• Departing from my usual routine, I neither (a) explained I was taking photos for this blog nor (b) got her email to send her this post.
  • She told us several interesting things, including how she and Zoomy Bear celebrated his most recent birthday (which included doggy pastry),
  • When I requested photos of the two of them, she said, “Oh!  That will be a study in contrasts: He’s dirty and I’m clean.”
  • She used other labels about herself, including “loopy.” I disagreed with that label, in my thoughts and out loud.
  •  Zoomy Bear’s breed name  included the word “miniature” and (I think) “wolfhound.”
  • My phone died after that last photo, as I was trying to show her the images.
  • When I apologized for that (or, perhaps, for something else), she said, “Don’t worry.”

I am taking her advice.

I’m just glad that — despite not being able to record it on my phone — I remembered the name “Zoomy Bear.”*

Thanks to doctors who care for animals and humans,  kind creatures everywhere, dogs (unleashed and leashed),  those who zoom as best they can, and to you — of course! — for coming by here, today.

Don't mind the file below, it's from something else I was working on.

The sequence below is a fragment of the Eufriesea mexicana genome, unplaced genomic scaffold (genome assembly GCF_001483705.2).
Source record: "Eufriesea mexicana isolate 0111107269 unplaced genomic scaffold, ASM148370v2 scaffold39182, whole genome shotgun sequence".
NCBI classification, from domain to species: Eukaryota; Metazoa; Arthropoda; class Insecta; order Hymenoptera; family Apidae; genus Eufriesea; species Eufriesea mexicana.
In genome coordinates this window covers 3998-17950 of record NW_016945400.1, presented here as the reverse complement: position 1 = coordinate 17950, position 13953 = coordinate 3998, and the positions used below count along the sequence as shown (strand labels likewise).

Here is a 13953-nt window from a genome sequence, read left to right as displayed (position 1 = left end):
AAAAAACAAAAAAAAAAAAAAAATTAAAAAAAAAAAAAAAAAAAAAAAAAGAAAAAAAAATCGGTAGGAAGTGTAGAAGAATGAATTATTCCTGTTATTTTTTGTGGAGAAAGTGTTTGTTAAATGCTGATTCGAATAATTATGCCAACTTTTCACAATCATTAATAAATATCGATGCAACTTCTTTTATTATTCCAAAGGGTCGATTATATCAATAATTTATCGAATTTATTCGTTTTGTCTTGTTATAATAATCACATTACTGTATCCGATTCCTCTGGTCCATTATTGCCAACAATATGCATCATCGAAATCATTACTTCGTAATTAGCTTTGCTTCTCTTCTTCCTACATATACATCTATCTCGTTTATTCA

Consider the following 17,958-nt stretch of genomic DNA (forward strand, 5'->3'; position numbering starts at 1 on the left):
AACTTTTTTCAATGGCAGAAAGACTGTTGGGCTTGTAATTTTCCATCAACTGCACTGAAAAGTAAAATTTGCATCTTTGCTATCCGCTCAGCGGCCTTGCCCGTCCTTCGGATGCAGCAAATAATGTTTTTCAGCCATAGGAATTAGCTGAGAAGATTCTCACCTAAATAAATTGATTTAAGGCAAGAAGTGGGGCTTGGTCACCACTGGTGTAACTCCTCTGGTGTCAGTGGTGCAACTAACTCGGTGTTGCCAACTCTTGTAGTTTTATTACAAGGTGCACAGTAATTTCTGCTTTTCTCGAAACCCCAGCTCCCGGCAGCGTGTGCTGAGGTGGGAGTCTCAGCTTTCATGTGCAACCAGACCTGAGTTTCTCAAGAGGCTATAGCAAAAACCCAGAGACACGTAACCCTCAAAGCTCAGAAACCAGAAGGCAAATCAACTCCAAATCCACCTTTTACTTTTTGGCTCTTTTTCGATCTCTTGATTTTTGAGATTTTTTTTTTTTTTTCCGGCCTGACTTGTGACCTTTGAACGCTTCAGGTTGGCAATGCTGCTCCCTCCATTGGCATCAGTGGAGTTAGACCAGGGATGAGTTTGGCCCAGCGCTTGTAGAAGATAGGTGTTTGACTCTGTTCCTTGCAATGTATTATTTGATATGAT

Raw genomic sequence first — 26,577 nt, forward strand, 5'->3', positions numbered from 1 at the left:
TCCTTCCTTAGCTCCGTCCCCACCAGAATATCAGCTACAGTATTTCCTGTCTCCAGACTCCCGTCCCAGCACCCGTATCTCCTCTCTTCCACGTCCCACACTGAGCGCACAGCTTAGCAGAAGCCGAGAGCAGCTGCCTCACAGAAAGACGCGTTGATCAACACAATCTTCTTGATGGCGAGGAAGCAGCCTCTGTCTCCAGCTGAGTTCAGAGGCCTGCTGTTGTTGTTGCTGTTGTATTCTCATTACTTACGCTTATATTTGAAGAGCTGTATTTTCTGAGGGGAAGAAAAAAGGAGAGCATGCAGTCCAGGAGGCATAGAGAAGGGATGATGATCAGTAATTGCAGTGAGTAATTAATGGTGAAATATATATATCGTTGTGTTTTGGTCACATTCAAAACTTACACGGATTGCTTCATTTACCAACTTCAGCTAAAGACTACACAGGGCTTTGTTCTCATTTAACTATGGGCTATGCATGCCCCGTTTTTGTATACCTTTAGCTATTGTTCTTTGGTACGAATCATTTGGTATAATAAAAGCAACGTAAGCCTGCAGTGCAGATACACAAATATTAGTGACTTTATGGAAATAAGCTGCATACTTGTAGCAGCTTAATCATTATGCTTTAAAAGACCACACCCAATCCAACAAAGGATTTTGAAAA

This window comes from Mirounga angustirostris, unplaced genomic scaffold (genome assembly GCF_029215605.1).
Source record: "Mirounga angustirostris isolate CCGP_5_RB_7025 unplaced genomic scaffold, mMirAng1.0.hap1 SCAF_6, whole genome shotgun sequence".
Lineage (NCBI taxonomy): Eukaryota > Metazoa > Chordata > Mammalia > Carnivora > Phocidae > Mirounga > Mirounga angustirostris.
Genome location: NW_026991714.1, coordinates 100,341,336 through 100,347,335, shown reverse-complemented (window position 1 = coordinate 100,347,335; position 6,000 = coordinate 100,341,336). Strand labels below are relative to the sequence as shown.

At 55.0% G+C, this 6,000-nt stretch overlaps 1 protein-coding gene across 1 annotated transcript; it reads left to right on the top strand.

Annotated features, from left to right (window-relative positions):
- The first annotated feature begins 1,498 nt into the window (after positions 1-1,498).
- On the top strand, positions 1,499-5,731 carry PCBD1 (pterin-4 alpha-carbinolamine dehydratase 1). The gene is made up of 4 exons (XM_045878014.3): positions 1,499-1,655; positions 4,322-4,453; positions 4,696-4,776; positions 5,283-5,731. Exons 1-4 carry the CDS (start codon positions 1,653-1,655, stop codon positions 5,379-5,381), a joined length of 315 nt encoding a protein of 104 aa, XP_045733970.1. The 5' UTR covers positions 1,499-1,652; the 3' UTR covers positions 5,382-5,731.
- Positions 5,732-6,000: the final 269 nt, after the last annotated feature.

* I wonder if I’m spelling that correctly.  It might be “Zoomy-Bear.”

Categories: personal growth, photojournalism | Tags: , , , , , , | 48 Comments

Day 478: Personal Medicine, Revisited

Waaaaay back on Day 29, I wrote a post called “Personal Medicine.”

I do think that post is worth visiting and checking out — even though I wrote it early in my blogging journey and have probably developed immeasurable blogging skills, wisdom, and other improvements since then.

Although, perhaps not.

Why don’t you see for yourself, people, and visit that old, old post, by clicking on that link, above?


You know what?  Sometimes, I have zero faith that people will do what I request.  Even when I express a need or request REALLY CLEARLY, like

  • Link to that post, please, or
  • Do whatever else for me, please, which involves a little bit of effort  …